Can I bring back mother and father hare and every picture frame Cordell has placed upon the dirt walls of a hutch to symbolize that we do not walk out there alone?
Can I see the humor and playfulness in clouds that look like dinosaurs, birds, and fish? That they are calling me to give them names as I “look up” as invited by the text?
And have I learned that the synthesis now. . .of words and images. . .of time and patience. . .of thinking and arranging. And finally coming to a place where I can settle all of this down within a frame of four corners to bring back this:
One of the more challenging remixes that I have done. And this includes Robert McCloskey’s Make Way for Ducklings (and when I meet McCloskey in heaven one day, I will say something to him about thin brown lines). In order to bring back The Knowing Book in a singular panel presentation. . .or remix. . .I had to bring back both verse and image.
And then. . .I had to discern which person within the collaboration offered which? Dotlich’s lines are presented in such a way that you might follow them if they were cast upon a billboard or tacked to a small wooden sign at the side of a trail. Cordell’s birds are calling us to take flight–even if by way of kite’s proxy–and reminding us of a home that calls us back when we are ready to return. The ability to highlight (isn’t this an interesting term in light of the book) Dotlich’s words is to say, “Don’t miss this” as much as tucking them into a scarf of Cordell’s running rabbit’s scarf is a means of saying, “Look over here too when you have a little more time.”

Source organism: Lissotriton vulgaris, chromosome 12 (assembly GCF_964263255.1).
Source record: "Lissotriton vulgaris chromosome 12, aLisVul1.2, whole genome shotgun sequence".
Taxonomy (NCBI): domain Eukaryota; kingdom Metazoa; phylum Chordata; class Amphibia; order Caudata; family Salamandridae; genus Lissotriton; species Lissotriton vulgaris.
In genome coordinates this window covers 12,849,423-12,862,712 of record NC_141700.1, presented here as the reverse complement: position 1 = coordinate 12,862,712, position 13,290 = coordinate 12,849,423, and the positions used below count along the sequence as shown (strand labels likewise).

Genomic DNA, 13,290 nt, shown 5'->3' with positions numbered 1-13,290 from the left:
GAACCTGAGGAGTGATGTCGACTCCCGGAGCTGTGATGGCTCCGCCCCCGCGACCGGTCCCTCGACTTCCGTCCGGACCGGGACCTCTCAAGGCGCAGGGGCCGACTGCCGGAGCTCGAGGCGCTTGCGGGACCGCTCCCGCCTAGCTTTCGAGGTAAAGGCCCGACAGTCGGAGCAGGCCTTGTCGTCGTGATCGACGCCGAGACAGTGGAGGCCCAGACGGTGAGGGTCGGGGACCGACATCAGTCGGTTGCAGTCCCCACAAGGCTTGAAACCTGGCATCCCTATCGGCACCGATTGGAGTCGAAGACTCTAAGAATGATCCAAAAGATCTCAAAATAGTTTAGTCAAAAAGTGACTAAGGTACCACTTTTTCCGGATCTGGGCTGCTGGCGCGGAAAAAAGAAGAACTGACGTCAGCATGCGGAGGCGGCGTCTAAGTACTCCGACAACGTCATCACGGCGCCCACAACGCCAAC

Words and images can come together in unique and surprising ways. Even when we think we have a sense of how they might be brought back.
A hobby can mean something to a larger public. I have no corner on scissors and glue. Or approach. Patenting a remix approach is like trying to patent a puzzle cube. I want you to try these. I want you to do these with your students.
Sharing our work by way of social media creates exciting new connections out there.
These are good things to “know.”